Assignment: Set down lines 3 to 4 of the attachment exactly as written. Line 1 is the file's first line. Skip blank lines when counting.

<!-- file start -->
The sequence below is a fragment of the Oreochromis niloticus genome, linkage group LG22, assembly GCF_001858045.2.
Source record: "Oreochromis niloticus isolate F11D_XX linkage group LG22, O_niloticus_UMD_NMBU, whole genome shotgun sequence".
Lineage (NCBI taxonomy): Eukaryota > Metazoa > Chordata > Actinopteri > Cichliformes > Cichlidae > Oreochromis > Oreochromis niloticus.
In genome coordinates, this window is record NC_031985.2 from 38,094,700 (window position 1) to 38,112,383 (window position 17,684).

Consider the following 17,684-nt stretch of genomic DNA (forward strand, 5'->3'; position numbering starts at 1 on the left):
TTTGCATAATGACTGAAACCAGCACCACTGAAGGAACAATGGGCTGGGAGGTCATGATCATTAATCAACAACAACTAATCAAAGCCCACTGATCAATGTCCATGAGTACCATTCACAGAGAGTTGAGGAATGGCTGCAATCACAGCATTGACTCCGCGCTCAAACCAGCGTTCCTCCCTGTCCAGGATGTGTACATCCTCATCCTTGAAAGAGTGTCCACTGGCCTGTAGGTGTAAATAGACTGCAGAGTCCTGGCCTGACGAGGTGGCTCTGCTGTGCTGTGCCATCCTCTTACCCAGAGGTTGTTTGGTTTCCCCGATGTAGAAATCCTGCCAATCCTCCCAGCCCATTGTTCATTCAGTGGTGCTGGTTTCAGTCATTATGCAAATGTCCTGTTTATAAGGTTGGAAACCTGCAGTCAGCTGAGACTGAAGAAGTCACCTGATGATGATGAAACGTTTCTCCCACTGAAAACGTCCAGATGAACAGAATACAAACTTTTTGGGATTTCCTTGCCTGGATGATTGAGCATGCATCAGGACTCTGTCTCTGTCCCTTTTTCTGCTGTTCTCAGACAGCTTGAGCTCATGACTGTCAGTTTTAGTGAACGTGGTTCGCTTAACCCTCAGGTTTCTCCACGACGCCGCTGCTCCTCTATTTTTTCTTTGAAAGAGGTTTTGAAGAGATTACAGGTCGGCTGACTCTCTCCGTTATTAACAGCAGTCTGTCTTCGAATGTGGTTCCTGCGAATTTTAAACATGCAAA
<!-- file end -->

Lineage (NCBI taxonomy): Eukaryota > Metazoa > Chordata > Actinopteri > Cichliformes > Cichlidae > Oreochromis > Oreochromis niloticus.
In genome coordinates, this window is record NC_031985.2 from 38,094,700 (window position 1) to 38,112,383 (window position 17,684).